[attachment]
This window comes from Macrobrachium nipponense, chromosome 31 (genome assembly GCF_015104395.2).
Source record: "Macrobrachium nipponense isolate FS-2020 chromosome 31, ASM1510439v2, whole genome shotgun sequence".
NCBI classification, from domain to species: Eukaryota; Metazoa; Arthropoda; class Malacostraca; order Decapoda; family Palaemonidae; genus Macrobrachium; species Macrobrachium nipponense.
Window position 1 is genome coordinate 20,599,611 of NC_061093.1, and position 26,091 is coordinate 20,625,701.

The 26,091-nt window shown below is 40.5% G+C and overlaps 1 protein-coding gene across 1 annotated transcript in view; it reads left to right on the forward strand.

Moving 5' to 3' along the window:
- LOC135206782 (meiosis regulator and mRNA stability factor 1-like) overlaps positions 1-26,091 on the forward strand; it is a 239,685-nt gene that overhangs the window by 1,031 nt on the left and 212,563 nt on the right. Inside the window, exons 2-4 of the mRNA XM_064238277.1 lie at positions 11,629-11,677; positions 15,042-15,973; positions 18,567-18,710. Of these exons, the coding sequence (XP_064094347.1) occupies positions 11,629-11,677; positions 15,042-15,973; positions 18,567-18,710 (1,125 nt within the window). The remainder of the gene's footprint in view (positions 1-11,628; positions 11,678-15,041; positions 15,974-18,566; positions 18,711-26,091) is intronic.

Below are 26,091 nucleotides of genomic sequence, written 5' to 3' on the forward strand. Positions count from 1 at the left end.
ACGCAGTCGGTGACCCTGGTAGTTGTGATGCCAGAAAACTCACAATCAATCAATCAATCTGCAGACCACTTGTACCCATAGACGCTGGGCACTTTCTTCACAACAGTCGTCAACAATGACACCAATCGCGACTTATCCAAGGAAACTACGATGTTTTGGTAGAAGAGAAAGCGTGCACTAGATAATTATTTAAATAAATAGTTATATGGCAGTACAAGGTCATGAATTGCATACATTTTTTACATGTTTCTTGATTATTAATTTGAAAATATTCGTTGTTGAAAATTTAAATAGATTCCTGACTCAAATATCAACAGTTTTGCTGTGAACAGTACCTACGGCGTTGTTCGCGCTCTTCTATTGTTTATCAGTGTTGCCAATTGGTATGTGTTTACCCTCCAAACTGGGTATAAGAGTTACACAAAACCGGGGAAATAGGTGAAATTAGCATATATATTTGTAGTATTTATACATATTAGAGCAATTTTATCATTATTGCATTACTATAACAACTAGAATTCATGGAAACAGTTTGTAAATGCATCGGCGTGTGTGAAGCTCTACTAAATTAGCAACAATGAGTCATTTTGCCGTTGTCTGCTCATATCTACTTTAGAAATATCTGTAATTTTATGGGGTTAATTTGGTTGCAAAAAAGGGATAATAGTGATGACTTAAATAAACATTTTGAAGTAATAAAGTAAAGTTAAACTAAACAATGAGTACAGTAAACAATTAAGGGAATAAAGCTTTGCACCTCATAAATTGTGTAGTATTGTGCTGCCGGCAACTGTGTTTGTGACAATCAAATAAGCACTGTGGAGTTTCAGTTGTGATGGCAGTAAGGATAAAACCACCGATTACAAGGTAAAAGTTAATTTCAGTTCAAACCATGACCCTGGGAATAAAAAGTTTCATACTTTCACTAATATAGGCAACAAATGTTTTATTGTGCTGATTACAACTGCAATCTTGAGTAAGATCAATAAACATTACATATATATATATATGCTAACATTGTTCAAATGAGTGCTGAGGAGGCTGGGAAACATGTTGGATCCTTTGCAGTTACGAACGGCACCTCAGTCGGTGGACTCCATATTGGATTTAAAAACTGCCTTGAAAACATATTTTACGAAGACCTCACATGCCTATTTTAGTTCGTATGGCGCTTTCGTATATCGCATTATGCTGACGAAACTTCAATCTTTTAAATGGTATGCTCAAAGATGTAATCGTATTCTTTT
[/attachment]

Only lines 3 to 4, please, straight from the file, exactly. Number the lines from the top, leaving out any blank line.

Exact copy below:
NCBI classification, from domain to species: Eukaryota; Metazoa; Arthropoda; class Malacostraca; order Decapoda; family Palaemonidae; genus Macrobrachium; species Macrobrachium nipponense.
Window position 1 is genome coordinate 20,599,611 of NC_061093.1, and position 26,091 is coordinate 20,625,701.